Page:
The famous horror director’s trilogy, as inferred by the title, is composed of three stories which feature murderers, though murderers for entirely different motivations and situations, who prefer to kill their victims by means of strangling them. Shadow of a Doubt, the first in the trilogy tells the story of a girl weary of current life who becomes excited at the news of her uncle coming to visit. However, her uncle may not be who he seems to be as the story of a man who marries and murders widows comes to attention.
Hitchcock’s film Rope is centered around two college friends who take the life of their friend whom they view as intellectually inferior to show that they won’t be caught. To raise the stakes, they hold a party with the guest list featuring their dead friend’s best friend, girlfriend, father, and others whom are considered to also be inferior.
However, the guest list also features their one of their former teachers, a man whom they deem to be an intellectual equal, who grows suspicious. The final third of the trilogy is the film Strangers on a Train which tells the story of two men in predicaments with other people trying to find a way out. The two come to an agreement on killing the other’s problem person. However, when one backs out, the evidence appears to point to him.
3. Roman Polanski’s Apartment Trilogy
Repulsion (1965), Rosemary’s Baby (1968), The Tenant (1976)
Roman Polanski’s Apartment Trilogy is formed by some of the director’s most acclaimed work. As the name implies, the major linking concept between these three films is the setting, as all three take place in an apartment.
Though they are diverse in subject matter and thematic elements, Repulsion with the fear of rape, Rosemary’s Baby with fear of change, and The Tenant with identity and obsession, the similarities continue as each is a psychological thriller that utilizes paranoia to show the fragility of the character’s minds.
2. Kar-Wai Wong’s Love Trilogy
Days of Being Wild (1990), In the Mood for Love (2000), 2046 (2004)
Kar-Wai Wong’s trilogy shows us what love is and how it affects our thoughts and our memories. The trilogy begins with Days of Being Wild portraying young love and the difficulty in finding meaning and developing connections with others as we try to come to our identity.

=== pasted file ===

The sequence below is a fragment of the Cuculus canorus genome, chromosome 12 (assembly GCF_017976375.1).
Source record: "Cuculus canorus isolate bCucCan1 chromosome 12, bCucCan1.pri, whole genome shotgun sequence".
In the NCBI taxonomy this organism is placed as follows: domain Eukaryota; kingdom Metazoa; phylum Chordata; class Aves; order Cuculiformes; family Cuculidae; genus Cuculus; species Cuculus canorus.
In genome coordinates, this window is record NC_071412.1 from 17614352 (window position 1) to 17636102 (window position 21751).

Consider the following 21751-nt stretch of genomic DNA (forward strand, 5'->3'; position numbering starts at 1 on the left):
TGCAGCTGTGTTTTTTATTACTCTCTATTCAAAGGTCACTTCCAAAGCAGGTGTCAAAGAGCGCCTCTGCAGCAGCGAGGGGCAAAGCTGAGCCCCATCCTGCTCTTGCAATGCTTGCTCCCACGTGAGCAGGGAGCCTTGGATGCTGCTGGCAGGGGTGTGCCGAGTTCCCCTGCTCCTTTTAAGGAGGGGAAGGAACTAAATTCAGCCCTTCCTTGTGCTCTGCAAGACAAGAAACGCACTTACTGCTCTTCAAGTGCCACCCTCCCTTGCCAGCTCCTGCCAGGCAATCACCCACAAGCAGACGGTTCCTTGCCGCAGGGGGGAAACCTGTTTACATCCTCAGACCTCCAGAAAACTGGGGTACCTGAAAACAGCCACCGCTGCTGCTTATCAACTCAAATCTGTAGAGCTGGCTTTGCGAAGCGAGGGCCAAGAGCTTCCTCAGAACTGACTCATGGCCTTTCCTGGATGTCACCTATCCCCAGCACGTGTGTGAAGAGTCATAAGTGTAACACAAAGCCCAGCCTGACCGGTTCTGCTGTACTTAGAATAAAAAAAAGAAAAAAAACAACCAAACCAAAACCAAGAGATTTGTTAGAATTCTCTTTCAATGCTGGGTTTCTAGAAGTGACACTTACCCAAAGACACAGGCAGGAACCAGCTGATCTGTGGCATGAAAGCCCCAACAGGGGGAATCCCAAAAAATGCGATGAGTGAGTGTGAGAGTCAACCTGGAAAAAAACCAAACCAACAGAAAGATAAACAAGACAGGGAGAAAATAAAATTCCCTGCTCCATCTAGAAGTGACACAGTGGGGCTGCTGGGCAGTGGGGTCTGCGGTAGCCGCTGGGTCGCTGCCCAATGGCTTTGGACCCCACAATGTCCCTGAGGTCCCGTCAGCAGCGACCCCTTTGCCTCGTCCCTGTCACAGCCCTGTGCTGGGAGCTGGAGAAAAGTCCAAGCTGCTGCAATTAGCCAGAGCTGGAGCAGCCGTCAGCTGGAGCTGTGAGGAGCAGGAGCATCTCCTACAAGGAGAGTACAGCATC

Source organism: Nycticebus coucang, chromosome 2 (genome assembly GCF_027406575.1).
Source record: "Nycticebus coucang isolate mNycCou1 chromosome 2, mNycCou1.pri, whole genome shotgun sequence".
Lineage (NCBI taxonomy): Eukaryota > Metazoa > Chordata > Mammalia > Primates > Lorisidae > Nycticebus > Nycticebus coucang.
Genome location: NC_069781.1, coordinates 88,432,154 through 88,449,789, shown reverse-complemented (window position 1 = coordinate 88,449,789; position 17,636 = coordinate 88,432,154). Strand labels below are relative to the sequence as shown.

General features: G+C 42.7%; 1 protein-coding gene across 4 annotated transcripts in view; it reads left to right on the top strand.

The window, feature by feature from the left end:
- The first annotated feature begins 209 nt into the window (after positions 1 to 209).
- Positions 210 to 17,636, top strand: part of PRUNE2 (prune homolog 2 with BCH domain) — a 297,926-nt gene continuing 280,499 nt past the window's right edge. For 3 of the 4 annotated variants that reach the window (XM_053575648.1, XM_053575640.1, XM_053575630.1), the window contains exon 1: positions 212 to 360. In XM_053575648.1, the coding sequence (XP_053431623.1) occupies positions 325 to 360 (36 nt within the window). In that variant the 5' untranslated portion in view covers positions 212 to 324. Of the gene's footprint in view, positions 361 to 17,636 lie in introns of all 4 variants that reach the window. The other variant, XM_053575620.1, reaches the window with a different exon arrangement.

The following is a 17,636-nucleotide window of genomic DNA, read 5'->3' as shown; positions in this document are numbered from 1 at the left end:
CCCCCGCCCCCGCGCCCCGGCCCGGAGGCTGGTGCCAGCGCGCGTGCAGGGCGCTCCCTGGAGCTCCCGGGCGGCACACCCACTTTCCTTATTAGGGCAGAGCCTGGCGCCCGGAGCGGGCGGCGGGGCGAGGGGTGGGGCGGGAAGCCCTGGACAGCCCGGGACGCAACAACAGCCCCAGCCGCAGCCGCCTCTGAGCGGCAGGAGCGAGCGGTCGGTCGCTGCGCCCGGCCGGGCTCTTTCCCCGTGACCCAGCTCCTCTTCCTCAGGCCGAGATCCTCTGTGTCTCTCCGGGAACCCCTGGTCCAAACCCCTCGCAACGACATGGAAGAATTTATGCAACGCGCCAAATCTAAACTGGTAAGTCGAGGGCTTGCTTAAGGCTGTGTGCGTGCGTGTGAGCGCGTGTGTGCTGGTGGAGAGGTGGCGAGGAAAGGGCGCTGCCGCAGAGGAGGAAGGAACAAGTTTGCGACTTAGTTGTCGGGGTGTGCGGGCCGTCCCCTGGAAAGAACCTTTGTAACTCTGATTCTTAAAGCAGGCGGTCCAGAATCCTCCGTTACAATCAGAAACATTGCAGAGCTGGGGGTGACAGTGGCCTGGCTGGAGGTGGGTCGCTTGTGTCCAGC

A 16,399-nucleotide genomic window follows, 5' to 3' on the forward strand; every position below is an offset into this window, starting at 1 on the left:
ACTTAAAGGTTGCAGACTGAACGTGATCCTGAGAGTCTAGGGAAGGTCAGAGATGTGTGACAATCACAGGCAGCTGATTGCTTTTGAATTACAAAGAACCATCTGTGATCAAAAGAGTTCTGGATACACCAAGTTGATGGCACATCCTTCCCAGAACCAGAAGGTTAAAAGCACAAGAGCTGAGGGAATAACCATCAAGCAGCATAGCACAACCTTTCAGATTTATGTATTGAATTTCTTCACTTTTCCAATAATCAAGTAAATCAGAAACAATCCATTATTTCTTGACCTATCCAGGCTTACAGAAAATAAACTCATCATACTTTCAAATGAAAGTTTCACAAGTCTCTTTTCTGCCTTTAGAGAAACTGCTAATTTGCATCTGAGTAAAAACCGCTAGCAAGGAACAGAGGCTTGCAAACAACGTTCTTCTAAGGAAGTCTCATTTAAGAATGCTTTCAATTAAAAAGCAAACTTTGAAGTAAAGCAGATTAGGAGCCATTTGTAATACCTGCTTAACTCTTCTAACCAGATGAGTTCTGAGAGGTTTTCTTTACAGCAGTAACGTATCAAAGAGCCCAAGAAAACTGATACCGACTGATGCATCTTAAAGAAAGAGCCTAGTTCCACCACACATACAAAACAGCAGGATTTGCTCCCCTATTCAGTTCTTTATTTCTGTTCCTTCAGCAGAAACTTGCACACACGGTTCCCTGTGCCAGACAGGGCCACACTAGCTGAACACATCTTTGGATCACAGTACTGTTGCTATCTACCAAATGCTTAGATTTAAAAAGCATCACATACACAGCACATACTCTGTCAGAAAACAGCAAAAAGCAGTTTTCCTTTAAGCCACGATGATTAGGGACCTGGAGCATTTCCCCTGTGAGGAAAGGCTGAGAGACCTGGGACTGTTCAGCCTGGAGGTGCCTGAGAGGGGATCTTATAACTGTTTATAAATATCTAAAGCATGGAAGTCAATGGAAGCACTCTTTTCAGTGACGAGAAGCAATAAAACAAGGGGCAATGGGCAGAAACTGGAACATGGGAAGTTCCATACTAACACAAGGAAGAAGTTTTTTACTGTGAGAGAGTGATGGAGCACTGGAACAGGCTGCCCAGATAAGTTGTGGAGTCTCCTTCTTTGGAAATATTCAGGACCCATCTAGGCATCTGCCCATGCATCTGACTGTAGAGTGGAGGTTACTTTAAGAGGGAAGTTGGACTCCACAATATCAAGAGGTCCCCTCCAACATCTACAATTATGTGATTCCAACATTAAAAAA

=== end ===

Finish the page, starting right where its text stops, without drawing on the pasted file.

Second in the trilogy is the film In the Mood for Love, one of Wong’s most celebrated films, which shows that the pain that we suffer in trying to make these connections may not come to fruition as we so often believe they will. 2046, the final installment in the trilogy, portrays how our thoughts may get in the way, specifically within moving on, as our obsessions with former connections made hinders our ability to create new ones. The film is a testament to how we often say or try to act accordingly to having moved on though it is not the case.
1. Krzysztof Kieślowski’s Three Colors Trilogy
Three Colors: Blue (1993), Three Colors: White (1994), Three Colors: Red (1994)
The Polish director’s Three Colors trilogy is representative of the colors of the French flag whose colors left to right are blue, white, and red. Due to French funding of the films, the linking concept and theme of the trilogy is the motto of the French Republic; liberty, equality, and fraternity. Kieślowski created each film to relate to these ideologies, though in an interpretive way.
Three Colors: Blue is representative of liberty as Julie loses her husband and daughter in a car accident which she survives as she learns to cope. Three Colors: White, depicting equality, depicts the life of Karol Karol, a man who suffers a humiliating divorce and loses everything becoming a beggar who through revenge climbs his way back up. The final piece of the trilogy, Three Colors: Red is representative of fraternity as disconnected lives of people begin to become connected.
Author Bio: Willis Maritz is a Media Production student studying to become a screenwriter-director. His favorite screenwriter-directors include Charlie Kaufman, Wes Anderson, Paul Thomas Anderson, and David Lynch.